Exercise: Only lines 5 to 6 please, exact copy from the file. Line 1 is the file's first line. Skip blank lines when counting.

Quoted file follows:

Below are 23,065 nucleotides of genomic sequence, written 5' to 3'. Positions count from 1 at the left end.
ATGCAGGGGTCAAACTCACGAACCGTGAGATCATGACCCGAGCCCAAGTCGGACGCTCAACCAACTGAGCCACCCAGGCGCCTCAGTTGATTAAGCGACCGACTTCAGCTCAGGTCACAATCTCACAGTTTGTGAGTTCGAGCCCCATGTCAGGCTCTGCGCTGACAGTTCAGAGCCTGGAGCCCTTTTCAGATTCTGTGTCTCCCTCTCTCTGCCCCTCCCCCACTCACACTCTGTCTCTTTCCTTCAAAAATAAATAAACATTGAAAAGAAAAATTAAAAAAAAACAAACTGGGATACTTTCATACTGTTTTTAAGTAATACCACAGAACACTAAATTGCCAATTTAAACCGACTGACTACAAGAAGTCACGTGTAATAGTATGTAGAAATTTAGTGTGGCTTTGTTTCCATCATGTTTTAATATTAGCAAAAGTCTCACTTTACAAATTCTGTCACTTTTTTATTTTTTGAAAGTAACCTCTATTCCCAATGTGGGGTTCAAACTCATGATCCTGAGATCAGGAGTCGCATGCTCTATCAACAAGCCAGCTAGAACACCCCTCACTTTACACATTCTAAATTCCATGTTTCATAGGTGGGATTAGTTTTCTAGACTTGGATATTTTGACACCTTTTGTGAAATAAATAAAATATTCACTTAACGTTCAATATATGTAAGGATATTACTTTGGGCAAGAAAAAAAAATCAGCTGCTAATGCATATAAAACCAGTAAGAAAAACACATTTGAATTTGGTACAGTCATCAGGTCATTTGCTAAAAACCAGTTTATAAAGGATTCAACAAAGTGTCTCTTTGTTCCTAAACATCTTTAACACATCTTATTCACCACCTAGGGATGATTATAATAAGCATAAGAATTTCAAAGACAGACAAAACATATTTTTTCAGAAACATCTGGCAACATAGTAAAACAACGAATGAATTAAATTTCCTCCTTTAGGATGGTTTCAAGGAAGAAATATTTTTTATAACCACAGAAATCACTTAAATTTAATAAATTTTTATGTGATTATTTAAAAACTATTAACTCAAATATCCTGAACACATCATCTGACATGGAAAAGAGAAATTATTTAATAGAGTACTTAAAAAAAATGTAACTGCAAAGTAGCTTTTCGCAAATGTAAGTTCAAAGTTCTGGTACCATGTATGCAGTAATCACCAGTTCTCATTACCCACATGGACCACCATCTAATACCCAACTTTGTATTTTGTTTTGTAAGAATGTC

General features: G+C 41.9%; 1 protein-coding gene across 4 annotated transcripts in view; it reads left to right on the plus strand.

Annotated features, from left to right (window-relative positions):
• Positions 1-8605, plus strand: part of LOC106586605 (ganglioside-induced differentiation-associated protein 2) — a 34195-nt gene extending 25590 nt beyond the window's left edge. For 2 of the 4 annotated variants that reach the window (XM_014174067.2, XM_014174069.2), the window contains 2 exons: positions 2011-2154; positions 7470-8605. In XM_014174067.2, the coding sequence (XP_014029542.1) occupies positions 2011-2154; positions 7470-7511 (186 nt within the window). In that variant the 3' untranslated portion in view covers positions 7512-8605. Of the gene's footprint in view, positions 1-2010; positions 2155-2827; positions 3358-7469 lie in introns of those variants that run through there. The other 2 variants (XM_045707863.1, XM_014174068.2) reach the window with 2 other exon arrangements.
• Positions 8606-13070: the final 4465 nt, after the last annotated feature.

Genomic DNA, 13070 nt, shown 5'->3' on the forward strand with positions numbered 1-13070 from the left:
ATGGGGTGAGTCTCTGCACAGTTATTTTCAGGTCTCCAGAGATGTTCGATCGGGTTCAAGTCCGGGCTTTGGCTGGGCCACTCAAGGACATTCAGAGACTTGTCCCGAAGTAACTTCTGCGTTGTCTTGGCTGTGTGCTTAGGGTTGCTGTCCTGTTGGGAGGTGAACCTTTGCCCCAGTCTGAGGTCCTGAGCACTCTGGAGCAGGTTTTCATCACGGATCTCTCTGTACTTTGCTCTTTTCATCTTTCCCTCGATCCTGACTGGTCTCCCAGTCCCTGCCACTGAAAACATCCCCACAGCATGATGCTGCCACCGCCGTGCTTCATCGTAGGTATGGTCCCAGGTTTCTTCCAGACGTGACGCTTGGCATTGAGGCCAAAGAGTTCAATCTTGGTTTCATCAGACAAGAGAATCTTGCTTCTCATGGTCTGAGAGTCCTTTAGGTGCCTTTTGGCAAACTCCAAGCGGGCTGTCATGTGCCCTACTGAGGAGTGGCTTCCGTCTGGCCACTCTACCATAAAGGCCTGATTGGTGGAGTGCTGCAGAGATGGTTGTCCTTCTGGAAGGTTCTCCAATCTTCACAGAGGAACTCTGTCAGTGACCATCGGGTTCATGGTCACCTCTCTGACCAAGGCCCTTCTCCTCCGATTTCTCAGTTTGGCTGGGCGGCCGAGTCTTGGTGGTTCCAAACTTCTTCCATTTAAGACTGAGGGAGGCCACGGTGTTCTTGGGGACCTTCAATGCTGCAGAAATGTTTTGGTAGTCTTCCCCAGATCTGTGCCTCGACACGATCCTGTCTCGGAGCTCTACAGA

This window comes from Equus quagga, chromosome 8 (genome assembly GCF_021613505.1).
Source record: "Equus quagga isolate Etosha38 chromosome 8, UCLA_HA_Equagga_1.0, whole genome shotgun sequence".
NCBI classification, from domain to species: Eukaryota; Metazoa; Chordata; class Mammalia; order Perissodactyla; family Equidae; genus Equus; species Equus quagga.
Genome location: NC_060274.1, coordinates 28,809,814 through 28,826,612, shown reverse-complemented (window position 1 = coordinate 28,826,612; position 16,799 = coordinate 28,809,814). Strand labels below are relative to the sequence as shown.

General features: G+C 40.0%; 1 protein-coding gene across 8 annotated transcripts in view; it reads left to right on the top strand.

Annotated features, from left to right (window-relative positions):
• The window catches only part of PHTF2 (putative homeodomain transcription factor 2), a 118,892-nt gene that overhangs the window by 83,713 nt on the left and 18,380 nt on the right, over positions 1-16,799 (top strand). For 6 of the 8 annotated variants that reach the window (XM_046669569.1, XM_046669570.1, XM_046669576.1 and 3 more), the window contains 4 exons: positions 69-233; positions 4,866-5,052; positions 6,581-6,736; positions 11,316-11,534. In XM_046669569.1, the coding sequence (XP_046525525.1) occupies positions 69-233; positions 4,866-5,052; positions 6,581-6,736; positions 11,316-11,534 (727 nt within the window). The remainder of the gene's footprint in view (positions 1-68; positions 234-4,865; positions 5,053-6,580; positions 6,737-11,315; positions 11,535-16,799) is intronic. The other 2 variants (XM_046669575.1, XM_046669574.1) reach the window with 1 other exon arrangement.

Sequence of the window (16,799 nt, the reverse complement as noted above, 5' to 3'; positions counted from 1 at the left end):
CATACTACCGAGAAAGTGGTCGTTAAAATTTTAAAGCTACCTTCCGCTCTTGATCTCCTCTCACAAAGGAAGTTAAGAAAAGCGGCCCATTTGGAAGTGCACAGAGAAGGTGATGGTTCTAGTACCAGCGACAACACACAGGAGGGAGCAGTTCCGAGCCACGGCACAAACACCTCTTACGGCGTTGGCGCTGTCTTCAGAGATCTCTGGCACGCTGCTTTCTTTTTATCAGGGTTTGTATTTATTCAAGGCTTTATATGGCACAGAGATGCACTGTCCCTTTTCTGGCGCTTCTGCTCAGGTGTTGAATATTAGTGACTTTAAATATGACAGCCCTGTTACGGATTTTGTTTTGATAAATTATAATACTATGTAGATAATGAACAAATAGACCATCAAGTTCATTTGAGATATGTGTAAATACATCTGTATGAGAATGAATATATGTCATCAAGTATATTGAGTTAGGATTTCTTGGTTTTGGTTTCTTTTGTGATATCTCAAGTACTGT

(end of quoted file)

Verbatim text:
• Positions 1-8605, plus strand: part of LOC106586605 (ganglioside-induced differentiation-associated protein 2) — a 34195-nt gene extending 25590 nt beyond the window's left edge. For 2 of the 4 annotated variants that reach the window (XM_014174067.2, XM_014174069.2), the window contains 2 exons: positions 2011-2154; positions 7470-8605. In XM_014174067.2, the coding sequence (XP_014029542.1) occupies positions 2011-2154; positions 7470-7511 (186 nt within the window). In that variant the 3' untranslated portion in view covers positions 7512-8605. Of the gene's footprint in view, positions 1-2010; positions 2155-2827; positions 3358-7469 lie in introns of those variants that run through there. The other 2 variants (XM_045707863.1, XM_014174068.2) reach the window with 2 other exon arrangements.
• Positions 8606-13070: the final 4465 nt, after the last annotated feature.